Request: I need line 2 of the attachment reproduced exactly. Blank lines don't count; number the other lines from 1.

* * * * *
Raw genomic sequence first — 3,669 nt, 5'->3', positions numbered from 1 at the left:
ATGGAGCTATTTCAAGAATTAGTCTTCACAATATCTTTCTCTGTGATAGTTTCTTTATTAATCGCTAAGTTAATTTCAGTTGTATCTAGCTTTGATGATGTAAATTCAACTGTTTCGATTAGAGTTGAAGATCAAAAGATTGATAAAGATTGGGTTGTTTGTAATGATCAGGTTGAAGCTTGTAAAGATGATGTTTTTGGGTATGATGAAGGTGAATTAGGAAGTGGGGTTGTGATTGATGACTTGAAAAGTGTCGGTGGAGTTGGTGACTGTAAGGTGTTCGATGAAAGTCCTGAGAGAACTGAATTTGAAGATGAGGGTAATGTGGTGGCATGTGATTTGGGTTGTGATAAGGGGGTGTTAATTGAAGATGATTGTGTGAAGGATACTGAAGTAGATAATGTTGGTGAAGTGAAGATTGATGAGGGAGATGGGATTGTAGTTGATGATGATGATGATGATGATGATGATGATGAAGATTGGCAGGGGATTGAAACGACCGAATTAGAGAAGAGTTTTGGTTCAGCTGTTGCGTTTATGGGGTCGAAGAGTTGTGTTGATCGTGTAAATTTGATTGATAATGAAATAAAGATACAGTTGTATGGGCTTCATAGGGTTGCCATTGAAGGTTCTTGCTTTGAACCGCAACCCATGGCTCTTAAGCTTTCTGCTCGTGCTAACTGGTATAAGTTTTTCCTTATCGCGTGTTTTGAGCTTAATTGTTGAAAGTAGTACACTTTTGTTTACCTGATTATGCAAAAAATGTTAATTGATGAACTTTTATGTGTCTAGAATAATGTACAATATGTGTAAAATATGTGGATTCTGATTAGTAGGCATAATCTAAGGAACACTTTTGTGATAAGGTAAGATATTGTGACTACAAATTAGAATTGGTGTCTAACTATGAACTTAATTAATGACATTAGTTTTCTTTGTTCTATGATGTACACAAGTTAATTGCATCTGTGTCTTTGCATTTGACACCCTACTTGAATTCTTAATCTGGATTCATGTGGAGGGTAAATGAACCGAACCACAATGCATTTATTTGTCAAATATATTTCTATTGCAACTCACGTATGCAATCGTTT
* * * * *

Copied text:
ATGGAGCTATTTCAAGAATTAGTCTTCACAATATCTTTCTCTGTGATAGTTTCTTTATTAATCGCTAAGTTAATTTCAGTTGTATCTAGCTTTGATGATGTAAATTCAACTGTTTCGATTAGAGTTGAAGATCAAAAGATTGATAAAGATTGGGTTGTTTGTAATGATCAGGTTGAAGCTTGTAAAGATGATGTTTTTGGGTATGATGAAGGTGAATTAGGAAGTGGGGTTGTGATTGATGACTTGAAAAGTGTCGGTGGAGTTGGTGACTGTAAGGTGTTCGATGAAAGTCCTGAGAGAACTGAATTTGAAGATGAGGGTAATGTGGTGGCATGTGATTTGGGTTGTGATAAGGGGGTGTTAATTGAAGATGATTGTGTGAAGGATACTGAAGTAGATAATGTTGGTGAAGTGAAGATTGATGAGGGAGATGGGATTGTAGTTGATGATGATGATGATGATGATGATGATGATGAAGATTGGCAGGGGATTGAAACGACCGAATTAGAGAAGAGTTTTGGTTCAGCTGTTGCGTTTATGGGGTCGAAGAGTTGTGTTGATCGTGTAAATTTGATTGATAATGAAATAAAGATACAGTTGTATGGGCTTCATAGGGTTGCCATTGAAGGTTCTTGCTTTGAACCGCAACCCATGGCTCTTAAGCTTTCTGCTCGTGCTAACTGGTATAAGTTTTTCCTTATCGCGTGTTTTGAGCTTAATTGTTGAAAGTAGTACACTTTTGTTTACCTGATTATGCAAAAAATGTTAATTGATGAACTTTTATGTGTCTAGAATAATGTACAATATGTGTAAAATATGTGGATTCTGATTAGTAGGCATAATCTAAGGAACACTTTTGTGATAAGGTAAGATATTGTGACTACAAATTAGAATTGGTGTCTAACTATGAACTTAATTAATGACATTAGTTTTCTTTGTTCTATGATGTACACAAGTTAATTGCATCTGTGTCTTTGCATTTGACACCCTACTTGAATTCTTAATCTGGATTCATGTGGAGGGTAAATGAACCGAACCACAATGCATTTATTTGTCAAATATATTTCTATTGCAACTCACGTATGCAATCGTTT